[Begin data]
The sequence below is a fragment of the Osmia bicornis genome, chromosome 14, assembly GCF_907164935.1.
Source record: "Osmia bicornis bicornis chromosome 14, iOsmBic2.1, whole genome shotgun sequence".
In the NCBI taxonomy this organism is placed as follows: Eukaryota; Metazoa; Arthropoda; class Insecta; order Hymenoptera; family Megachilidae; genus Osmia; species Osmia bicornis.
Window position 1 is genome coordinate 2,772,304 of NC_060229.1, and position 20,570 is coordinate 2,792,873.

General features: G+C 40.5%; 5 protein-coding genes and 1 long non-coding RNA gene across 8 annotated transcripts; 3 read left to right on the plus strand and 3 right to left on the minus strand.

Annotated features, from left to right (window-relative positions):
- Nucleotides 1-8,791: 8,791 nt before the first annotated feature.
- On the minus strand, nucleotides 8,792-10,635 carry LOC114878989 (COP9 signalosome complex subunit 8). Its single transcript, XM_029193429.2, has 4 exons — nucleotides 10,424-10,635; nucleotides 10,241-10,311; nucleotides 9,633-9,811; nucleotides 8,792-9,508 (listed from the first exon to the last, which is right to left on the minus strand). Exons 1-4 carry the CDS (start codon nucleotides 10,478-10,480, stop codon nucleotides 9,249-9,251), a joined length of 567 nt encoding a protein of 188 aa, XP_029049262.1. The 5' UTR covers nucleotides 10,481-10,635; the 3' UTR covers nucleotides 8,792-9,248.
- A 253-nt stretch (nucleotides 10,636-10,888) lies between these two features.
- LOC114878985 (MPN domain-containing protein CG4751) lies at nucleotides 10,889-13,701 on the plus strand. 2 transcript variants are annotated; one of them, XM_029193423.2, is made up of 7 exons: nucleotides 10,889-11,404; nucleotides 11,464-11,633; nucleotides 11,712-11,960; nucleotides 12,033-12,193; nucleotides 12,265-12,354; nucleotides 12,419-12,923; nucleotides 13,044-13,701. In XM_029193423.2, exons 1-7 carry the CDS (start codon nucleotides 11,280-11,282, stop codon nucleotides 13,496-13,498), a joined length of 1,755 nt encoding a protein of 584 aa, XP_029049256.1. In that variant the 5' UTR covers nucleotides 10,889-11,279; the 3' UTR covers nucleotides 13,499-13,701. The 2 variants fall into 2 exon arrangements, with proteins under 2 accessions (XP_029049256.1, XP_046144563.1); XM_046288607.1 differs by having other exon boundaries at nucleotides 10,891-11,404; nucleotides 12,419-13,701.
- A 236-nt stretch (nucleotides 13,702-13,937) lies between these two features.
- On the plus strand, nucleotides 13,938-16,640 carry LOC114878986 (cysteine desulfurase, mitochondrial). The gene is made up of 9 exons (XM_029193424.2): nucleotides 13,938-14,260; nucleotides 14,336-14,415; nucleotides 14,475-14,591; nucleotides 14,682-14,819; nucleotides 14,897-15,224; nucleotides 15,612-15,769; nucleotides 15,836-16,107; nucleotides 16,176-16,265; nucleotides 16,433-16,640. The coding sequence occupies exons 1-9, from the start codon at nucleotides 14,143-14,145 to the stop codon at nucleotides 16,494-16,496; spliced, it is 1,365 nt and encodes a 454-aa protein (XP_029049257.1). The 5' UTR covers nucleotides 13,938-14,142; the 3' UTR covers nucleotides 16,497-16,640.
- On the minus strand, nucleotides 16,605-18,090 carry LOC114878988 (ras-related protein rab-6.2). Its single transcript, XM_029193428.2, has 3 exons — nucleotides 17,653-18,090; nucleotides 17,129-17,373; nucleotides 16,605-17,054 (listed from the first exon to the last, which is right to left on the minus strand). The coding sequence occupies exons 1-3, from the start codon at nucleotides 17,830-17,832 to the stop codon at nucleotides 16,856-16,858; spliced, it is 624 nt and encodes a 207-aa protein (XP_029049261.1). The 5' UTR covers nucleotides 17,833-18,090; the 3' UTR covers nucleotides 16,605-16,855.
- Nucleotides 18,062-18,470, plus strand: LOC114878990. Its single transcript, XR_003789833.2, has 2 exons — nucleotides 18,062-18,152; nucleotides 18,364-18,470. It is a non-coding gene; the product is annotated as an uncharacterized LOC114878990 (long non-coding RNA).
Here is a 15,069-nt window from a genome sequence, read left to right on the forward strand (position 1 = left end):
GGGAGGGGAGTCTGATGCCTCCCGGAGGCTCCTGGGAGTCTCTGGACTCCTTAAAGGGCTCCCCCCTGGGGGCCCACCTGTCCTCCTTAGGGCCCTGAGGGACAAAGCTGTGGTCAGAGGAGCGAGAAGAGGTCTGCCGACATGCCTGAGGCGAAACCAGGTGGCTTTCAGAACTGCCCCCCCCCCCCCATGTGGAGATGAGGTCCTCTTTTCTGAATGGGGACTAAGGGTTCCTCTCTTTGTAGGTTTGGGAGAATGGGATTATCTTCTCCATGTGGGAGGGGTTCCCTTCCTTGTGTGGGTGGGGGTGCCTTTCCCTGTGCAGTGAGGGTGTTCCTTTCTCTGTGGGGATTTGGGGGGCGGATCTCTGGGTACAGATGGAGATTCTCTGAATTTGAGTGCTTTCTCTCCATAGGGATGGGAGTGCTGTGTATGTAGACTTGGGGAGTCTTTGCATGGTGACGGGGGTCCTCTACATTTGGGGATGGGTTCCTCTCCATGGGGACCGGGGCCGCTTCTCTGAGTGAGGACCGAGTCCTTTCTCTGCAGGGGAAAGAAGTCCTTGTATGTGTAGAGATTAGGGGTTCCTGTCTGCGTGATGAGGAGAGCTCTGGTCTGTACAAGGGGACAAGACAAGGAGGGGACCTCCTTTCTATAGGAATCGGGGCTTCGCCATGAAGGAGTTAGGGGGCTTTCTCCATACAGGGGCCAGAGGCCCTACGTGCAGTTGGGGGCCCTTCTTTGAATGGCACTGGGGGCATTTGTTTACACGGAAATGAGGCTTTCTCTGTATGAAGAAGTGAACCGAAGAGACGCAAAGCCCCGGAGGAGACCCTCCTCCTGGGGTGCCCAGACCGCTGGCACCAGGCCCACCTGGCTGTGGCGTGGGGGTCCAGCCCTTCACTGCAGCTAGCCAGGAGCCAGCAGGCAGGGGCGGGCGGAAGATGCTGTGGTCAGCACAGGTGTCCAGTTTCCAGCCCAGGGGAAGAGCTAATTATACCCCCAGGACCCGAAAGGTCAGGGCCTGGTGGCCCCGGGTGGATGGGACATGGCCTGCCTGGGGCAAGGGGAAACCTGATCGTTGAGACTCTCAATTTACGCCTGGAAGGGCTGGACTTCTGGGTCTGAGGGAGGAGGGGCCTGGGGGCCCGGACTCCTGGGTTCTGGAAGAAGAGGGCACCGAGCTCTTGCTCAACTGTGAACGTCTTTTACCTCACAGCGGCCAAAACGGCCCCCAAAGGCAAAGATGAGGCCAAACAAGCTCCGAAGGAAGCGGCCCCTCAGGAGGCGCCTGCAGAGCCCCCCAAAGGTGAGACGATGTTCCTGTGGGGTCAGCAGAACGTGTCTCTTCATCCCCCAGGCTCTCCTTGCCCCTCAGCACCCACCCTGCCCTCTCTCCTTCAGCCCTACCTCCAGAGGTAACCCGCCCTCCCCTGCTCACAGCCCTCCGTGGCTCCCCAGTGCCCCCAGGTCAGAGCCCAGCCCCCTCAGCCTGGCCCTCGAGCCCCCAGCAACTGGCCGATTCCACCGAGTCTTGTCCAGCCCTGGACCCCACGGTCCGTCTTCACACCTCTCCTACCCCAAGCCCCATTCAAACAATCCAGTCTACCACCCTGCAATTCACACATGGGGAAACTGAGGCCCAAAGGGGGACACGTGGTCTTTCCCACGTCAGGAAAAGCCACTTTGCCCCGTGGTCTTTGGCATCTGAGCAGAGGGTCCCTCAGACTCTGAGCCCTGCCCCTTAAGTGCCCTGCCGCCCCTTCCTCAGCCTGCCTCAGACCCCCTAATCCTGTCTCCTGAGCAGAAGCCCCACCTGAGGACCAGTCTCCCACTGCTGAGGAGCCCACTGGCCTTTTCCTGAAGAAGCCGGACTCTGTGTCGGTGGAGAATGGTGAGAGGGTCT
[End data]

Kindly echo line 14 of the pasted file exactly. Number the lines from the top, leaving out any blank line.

- Nucleotides 18,062-18,470, plus strand: LOC114878990. Its single transcript, XR_003789833.2, has 2 exons — nucleotides 18,062-18,152; nucleotides 18,364-18,470. It is a non-coding gene; the product is annotated as an uncharacterized LOC114878990 (long non-coding RNA).